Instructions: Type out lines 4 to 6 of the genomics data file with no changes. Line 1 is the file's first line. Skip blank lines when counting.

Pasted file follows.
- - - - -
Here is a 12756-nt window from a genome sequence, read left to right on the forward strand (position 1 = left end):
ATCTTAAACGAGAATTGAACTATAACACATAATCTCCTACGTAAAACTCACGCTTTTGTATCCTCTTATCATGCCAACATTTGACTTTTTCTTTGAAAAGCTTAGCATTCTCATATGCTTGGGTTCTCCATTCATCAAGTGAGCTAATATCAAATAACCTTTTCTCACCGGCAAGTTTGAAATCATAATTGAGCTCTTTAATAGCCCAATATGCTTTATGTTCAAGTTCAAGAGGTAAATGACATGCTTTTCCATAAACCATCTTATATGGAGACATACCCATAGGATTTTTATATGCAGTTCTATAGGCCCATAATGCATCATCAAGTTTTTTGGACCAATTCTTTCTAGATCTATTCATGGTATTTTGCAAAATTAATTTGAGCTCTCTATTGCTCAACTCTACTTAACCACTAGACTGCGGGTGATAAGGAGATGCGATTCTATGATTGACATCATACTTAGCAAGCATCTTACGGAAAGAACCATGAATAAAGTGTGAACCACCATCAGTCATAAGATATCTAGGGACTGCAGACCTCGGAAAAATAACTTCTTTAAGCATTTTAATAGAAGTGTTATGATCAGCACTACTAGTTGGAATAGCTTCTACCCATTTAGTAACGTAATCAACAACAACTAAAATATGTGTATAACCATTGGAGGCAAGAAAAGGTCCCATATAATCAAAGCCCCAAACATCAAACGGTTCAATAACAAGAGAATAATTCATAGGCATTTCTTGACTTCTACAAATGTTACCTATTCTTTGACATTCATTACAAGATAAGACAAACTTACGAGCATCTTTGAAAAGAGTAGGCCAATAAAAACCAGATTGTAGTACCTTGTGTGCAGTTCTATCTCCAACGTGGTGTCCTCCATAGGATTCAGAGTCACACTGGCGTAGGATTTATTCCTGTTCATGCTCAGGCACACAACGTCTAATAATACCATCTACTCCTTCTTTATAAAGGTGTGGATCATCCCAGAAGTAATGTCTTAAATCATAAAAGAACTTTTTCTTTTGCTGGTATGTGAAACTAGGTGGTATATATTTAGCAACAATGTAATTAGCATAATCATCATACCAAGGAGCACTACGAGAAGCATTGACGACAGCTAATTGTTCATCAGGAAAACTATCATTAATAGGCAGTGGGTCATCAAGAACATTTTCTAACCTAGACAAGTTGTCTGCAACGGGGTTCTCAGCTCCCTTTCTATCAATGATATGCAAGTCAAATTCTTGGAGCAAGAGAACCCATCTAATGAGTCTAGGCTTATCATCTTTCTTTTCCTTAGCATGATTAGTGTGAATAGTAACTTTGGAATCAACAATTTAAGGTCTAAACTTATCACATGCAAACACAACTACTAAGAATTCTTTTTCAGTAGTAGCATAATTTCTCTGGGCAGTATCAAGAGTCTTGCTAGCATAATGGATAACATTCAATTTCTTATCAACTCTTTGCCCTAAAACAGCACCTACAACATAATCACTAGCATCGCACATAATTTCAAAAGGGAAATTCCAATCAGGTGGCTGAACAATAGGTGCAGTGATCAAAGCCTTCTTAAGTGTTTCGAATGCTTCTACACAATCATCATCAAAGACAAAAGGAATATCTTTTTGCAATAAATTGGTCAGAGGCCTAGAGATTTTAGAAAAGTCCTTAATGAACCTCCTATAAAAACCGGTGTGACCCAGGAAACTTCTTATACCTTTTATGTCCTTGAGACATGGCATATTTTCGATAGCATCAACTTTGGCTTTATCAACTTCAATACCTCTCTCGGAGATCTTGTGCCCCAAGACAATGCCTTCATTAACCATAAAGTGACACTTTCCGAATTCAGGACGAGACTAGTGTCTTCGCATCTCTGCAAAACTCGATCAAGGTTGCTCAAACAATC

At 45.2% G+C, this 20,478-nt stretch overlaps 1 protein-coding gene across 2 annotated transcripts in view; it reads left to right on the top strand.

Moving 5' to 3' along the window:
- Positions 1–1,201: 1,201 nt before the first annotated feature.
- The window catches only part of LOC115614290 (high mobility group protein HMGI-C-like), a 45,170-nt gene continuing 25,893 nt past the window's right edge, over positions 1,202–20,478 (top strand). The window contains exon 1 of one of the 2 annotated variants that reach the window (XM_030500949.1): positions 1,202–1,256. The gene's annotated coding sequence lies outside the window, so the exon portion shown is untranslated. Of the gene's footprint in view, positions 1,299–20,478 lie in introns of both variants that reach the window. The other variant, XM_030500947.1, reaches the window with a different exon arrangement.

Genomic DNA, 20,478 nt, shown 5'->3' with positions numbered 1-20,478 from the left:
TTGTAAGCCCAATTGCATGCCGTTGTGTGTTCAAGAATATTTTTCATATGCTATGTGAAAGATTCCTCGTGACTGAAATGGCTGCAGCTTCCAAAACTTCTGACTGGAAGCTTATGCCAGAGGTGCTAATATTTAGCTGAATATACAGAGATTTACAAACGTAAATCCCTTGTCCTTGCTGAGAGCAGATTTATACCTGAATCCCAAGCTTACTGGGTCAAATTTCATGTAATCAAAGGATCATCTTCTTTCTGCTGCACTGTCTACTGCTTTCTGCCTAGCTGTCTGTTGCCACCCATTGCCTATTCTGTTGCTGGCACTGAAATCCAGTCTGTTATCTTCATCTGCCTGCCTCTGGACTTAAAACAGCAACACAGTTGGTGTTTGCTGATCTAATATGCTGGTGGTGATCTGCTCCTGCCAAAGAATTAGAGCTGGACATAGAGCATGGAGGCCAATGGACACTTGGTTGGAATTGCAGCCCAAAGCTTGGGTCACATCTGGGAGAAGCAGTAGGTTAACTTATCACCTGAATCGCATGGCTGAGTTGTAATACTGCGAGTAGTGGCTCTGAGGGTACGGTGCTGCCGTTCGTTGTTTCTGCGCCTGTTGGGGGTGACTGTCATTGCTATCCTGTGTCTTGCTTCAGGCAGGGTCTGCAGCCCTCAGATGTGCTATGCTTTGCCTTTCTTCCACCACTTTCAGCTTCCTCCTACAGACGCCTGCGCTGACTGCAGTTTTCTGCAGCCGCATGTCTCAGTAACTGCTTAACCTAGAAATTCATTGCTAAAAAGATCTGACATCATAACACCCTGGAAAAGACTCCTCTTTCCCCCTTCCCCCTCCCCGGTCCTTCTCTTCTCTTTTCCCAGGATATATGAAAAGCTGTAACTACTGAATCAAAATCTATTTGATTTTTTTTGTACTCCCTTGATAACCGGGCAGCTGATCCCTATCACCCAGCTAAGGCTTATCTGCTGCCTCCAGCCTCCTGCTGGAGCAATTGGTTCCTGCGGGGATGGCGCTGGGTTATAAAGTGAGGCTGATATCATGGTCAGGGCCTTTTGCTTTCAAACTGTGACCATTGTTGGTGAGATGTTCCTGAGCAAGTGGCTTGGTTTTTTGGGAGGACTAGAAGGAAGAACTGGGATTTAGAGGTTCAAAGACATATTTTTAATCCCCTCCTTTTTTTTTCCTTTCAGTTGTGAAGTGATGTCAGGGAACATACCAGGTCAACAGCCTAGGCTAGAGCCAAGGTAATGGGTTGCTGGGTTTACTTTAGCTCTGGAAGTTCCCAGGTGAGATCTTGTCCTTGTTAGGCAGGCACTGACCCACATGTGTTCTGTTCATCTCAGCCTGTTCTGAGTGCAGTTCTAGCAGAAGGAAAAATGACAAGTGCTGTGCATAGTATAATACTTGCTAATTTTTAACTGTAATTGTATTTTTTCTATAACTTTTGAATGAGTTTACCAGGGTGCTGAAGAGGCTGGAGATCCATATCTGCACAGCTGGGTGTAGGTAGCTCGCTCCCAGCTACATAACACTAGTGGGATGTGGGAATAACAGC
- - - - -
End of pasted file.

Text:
Moving 5' to 3' along the window:
- Positions 1–1,201: 1,201 nt before the first annotated feature.
- The window catches only part of LOC115614290 (high mobility group protein HMGI-C-like), a 45,170-nt gene continuing 25,893 nt past the window's right edge, over positions 1,202–20,478 (top strand). The window contains exon 1 of one of the 2 annotated variants that reach the window (XM_030500949.1): positions 1,202–1,256. The gene's annotated coding sequence lies outside the window, so the exon portion shown is untranslated. Of the gene's footprint in view, positions 1,299–20,478 lie in introns of both variants that reach the window. The other variant, XM_030500947.1, reaches the window with a different exon arrangement.